President Hu: Economies 'must adjust'

Updated: 2011-11-15 07:16

By Wu Jiao and Wei Tian (China Daily)

  Print Mail Large Medium  Small 分享按钮 0

HONOLULU / BEIJING - President Hu Jintao pledged on Sunday that China will boost both imports and domestic demand as the world's second-largest economy embraces a more balanced economic structure.

President Hu: Economies 'must adjust'

President Hu Jintao and other APEC leaders at the traditional photocall on Sunday at the end of their summit in Honolulu, Hawaii. The leaders are (front Row, L-R) Indonesian President Susilo Bambang Yudhoyono, Chinese President Hu Jintao, Canadian Prime Minister Stephen Harper and Australian Prime Minister Julia Gillard, (back row L-R), Thailand's Deputy Prime Minister Chalerm Yubamrung, Singapore Prime Minister Lee Hsien Loong, Peru President Ollanta Humala, and New Zealand Deputy Prime Minister Bill English. [Agencies]

Hu made the remarks as he addressed Asia-Pacific Economic Cooperation (APEC) leaders who were attending a summit in Hawaii. He called on regional countries to change their growth model to better meet the challenge of a struggling global economy.

Analysts said that Hu's speech sent a clear message that China is committed to economic cooperation, both regionally and further afield.

Addressing APEC leaders, Hu said sustainable growth was vital for economic recovery and long-term development.

"We should speed up the shifting of the growth model and adjust the economic structure".

Hu said that developed countries should adopt responsible macroeconomic policies and properly handle sovereign debt and fiscal risks. Emerging markets, he added, should boost domestic demand and promote growth through the combined forces of consumption, investment and exports.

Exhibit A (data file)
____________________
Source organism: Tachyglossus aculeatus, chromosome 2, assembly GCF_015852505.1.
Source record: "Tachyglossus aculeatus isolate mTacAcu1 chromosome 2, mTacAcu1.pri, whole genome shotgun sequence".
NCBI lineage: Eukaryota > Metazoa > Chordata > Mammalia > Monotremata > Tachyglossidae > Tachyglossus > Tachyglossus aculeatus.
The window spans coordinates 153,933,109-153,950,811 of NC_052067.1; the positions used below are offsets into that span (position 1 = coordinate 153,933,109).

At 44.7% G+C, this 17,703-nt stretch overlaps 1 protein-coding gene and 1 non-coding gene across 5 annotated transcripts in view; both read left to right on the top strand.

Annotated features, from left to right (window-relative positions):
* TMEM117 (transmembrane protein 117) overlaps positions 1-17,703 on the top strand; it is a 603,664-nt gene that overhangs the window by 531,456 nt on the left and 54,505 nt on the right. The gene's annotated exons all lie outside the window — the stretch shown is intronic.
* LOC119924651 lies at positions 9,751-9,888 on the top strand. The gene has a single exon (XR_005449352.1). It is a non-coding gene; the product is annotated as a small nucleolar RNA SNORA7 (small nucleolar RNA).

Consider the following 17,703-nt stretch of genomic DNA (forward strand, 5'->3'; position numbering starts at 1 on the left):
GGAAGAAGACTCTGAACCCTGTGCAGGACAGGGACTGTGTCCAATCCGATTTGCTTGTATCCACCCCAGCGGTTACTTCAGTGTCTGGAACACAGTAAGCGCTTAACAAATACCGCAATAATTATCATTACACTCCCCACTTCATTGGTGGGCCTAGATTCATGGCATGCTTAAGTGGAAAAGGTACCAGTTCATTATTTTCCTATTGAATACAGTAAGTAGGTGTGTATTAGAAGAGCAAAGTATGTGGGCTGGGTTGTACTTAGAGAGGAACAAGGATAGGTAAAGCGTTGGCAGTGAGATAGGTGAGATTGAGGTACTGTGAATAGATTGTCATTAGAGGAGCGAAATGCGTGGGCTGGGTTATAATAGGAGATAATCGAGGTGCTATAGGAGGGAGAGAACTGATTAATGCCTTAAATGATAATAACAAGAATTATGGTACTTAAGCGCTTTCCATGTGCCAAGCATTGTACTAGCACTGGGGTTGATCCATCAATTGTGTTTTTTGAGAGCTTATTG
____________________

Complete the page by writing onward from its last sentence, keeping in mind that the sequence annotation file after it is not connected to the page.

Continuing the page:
Wu Jinglian, a leading economist with the State Council's Development Research Center, said low savings and high consumption in developed countries were key factors behind the current global financial crisis. The opposite scenario was at play in developing economies and this worsened the global economic situation, he said.

Both developed and emerging economies should adjust their structures, Wu said.

Emerging economies could emerge stronger from the crisis by maintaining high growth levels but developed countries will have to refocus and identify new sources of growth, Wei Liang, a researcher with the China Institutes of Contemporary International Relations, said.

"To that end, the US and Europe should place greater emphasis on technological innovation and hopefully that will lead to another industrial revolution to boost the global economy," Wei said.

In this respect, there is potential for China and Western countries to cooperate, he said.

China, the world's biggest exporter, has seen its trade surplus declining sharply over the past several years while imports have increased. Incomes have also risen and spending on construction has surged.

Increasing domestic demand has boosted global production.

China's imports are expected to reach $8 trillion in five years, Hu said at a G20 summit in France earlier this month.

In the first three quarters of 2011, China's imports have already reached nearly $1.29 trillion, up 26.7 percent.

Officials said that this demonstrates how China implemented measures to stimulate domestic demand.

Besides high-tech imports, China should also encourage imports of consumer goods, such as food, which only contributes a small part of the total import volume, Wang Haifeng, director of the International Cooperation Center affiliated to the National Development and Reform Commission, said.

"More competition from abroad would urge domestic producers to enhance the quality of their products," Wang said.

Hu said in his APEC speech that China will unwaveringly put equal importance on imports and exports as well as inbound and outbound investment.

Hu also said that China will continue to implement a win-win strategy of opening up new regions.

China will redouble efforts to increase transparency and to make sure that its institutions and mechanisms are more responsive to the needs of an open economy, Hu said.

"We will seek our own development and at the same time fulfill international responsibilities as our ability permits," Hu said.